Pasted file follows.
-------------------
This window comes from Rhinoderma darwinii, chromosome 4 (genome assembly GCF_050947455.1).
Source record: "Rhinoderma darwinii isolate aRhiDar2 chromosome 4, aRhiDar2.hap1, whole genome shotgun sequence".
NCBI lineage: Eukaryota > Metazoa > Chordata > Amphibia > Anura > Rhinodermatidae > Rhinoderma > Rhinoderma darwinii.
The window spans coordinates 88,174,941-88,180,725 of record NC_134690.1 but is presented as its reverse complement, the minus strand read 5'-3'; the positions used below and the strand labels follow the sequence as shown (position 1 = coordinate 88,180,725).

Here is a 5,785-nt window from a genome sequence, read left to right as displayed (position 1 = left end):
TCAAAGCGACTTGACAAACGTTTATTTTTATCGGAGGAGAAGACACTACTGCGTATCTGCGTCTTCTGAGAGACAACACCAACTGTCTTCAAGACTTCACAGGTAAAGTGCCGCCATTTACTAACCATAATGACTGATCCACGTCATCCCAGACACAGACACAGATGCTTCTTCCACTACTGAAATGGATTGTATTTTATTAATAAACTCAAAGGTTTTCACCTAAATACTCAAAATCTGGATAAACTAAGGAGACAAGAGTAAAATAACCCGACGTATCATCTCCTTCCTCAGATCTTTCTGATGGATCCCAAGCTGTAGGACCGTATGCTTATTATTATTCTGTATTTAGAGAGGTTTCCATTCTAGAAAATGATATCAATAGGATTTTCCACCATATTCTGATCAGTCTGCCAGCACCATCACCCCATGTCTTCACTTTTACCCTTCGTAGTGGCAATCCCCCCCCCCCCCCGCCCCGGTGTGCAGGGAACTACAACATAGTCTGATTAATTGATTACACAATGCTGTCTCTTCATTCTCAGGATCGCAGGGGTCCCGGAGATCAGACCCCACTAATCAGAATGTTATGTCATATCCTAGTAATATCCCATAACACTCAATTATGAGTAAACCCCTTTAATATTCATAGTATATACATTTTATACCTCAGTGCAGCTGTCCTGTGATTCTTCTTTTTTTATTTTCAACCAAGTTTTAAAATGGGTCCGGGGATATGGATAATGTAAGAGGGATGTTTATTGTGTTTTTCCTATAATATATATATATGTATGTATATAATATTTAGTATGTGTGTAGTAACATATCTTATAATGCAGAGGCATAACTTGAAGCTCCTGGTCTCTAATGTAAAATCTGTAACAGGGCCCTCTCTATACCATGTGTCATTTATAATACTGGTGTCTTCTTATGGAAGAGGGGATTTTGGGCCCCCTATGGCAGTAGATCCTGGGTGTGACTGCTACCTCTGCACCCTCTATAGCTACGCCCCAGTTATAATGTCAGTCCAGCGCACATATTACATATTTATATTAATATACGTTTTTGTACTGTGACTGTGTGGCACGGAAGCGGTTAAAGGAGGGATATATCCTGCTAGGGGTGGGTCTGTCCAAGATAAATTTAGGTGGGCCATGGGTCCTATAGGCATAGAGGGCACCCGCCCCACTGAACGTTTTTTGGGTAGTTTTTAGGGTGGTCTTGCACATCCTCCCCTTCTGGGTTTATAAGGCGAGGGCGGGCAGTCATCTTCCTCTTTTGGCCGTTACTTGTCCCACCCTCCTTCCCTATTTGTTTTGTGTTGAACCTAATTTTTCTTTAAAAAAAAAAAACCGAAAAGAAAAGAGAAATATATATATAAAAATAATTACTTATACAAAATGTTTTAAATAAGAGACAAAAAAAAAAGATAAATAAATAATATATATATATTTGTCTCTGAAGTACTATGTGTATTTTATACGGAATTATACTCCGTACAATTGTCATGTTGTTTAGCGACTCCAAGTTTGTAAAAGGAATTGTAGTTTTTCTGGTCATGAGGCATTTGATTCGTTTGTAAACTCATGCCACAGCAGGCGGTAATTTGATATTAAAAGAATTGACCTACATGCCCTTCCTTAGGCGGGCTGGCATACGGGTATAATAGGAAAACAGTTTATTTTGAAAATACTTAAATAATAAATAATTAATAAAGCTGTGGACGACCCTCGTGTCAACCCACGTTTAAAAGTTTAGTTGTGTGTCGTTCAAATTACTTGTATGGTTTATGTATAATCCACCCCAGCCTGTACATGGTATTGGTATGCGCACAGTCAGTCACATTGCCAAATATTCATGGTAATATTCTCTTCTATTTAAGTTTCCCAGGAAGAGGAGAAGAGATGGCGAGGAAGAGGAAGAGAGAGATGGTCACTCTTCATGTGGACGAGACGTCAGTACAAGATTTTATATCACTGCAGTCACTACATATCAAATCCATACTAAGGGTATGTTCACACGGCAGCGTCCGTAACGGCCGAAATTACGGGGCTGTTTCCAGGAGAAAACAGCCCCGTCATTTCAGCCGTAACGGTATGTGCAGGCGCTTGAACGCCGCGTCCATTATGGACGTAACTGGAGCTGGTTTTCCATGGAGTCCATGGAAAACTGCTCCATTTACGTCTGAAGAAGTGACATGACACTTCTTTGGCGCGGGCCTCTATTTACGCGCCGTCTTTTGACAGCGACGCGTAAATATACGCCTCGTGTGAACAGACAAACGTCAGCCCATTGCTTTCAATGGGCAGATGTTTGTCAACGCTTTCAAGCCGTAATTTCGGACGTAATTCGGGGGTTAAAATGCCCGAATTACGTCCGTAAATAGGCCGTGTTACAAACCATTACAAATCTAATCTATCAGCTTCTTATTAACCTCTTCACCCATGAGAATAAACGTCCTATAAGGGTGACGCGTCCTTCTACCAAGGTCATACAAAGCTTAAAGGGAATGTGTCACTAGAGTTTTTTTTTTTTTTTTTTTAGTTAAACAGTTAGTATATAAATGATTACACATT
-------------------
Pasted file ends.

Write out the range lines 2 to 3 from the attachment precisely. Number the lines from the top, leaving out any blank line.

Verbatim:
Source record: "Rhinoderma darwinii isolate aRhiDar2 chromosome 4, aRhiDar2.hap1, whole genome shotgun sequence".
NCBI lineage: Eukaryota > Metazoa > Chordata > Amphibia > Anura > Rhinodermatidae > Rhinoderma > Rhinoderma darwinii.